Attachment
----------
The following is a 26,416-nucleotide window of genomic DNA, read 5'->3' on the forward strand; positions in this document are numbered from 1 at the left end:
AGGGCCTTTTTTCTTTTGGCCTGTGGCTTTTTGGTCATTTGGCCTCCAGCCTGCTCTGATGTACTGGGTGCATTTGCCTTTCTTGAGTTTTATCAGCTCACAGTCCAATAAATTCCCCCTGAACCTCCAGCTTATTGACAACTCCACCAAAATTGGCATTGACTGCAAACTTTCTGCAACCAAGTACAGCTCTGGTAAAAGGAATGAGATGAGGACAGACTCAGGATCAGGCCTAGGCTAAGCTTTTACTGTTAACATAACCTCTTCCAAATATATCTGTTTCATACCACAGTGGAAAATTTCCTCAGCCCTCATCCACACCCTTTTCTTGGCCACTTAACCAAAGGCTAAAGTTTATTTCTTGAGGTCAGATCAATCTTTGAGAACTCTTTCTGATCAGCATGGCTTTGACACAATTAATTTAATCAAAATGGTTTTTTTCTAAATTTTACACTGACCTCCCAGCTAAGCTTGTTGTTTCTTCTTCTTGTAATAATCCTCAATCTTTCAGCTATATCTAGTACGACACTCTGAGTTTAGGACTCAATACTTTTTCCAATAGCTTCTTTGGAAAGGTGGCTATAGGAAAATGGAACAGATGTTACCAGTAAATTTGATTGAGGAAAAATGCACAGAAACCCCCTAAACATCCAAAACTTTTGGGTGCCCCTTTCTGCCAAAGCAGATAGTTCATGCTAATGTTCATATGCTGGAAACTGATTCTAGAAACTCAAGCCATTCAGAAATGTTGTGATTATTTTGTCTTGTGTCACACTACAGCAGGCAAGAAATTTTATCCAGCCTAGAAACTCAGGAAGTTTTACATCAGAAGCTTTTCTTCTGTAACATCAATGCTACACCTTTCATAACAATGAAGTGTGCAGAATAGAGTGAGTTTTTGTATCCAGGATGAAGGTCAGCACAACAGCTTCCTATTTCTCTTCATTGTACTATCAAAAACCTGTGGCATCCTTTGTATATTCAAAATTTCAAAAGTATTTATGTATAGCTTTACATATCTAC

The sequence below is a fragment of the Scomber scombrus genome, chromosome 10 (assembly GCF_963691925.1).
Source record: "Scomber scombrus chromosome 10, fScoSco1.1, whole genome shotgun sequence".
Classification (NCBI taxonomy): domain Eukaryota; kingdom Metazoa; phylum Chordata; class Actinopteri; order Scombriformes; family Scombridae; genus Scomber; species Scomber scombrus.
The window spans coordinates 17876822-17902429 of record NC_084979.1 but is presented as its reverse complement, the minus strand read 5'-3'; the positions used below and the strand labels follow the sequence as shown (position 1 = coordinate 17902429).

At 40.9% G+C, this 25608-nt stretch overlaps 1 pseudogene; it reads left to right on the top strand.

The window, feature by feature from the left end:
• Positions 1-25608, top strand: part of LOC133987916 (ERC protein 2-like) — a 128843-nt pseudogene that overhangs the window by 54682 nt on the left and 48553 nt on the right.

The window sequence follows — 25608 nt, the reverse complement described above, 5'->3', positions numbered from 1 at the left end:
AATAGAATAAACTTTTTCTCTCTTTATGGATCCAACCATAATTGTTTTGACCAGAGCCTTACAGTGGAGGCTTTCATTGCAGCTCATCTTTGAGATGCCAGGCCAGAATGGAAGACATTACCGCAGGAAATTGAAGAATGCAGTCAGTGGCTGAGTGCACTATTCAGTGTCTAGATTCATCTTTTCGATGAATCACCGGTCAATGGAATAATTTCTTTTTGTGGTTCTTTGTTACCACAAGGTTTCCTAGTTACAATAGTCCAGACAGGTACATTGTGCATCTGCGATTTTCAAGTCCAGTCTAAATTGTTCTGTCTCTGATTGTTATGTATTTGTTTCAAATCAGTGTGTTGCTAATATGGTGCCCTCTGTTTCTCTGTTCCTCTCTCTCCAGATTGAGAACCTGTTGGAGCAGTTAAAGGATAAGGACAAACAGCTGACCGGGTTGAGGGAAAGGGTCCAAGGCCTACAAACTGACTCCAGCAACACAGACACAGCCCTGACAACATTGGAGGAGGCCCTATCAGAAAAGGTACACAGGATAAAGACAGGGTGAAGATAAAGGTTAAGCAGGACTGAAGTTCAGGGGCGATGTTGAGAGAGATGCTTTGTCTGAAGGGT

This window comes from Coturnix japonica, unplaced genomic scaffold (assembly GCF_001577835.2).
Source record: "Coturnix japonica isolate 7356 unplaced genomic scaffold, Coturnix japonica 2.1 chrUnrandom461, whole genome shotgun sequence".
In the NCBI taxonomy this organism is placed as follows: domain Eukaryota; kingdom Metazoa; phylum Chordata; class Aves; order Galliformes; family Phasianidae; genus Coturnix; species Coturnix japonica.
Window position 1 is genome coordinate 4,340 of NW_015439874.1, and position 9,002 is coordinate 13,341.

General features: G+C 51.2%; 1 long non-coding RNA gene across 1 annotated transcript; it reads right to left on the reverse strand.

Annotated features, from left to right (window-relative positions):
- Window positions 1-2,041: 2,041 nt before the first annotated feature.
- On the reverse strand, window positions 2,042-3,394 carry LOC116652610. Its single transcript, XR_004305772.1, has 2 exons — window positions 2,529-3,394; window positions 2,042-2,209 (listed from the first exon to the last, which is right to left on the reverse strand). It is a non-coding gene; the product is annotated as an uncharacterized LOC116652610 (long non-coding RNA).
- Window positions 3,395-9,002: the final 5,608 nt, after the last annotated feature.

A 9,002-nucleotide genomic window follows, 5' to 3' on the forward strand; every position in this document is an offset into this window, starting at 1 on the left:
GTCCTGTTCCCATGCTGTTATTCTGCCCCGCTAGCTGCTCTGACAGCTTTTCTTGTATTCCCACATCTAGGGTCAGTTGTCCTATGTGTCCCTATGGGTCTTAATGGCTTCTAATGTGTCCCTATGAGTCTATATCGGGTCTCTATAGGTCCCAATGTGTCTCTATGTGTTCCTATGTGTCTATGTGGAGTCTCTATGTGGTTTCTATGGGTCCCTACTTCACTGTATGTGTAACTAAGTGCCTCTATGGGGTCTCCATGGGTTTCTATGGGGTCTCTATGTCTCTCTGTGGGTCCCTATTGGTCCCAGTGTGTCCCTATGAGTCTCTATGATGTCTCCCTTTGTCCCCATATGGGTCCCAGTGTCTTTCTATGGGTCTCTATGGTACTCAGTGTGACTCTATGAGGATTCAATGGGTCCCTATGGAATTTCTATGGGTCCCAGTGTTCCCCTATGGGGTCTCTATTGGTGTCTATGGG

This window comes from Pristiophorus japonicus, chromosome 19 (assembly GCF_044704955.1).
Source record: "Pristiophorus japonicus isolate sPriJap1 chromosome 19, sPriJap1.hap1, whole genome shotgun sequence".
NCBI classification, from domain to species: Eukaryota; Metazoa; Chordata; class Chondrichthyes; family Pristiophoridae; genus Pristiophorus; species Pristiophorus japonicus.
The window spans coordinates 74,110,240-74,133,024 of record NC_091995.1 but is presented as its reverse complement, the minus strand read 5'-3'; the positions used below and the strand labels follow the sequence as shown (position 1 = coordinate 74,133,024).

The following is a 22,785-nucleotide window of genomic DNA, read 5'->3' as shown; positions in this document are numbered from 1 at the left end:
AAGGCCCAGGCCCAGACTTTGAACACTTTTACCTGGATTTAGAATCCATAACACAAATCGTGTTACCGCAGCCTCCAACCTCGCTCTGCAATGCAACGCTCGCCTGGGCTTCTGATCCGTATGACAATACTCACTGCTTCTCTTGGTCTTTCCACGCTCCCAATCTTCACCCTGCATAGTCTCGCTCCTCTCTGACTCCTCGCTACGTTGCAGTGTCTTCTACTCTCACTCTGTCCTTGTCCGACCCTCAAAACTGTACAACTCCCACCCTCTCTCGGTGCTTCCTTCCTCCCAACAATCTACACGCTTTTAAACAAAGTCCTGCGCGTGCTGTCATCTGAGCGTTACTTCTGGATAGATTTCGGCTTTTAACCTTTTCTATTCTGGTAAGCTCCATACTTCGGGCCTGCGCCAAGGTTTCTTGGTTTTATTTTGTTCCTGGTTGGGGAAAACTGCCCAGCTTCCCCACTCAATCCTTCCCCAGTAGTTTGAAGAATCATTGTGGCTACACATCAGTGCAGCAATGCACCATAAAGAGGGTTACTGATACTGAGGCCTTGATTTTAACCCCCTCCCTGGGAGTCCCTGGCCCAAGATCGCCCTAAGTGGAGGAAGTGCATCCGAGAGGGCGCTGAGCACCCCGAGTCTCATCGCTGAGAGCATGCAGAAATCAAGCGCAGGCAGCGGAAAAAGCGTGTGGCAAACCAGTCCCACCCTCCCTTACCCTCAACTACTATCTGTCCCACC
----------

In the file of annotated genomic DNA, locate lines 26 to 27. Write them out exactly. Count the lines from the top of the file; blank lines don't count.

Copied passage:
The window spans coordinates 74,110,240-74,133,024 of record NC_091995.1 but is presented as its reverse complement, the minus strand read 5'-3'; the positions used below and the strand labels follow the sequence as shown (position 1 = coordinate 74,133,024).

The following is a 22,785-nucleotide window of genomic DNA, read 5'->3' as shown; positions in this document are numbered from 1 at the left end: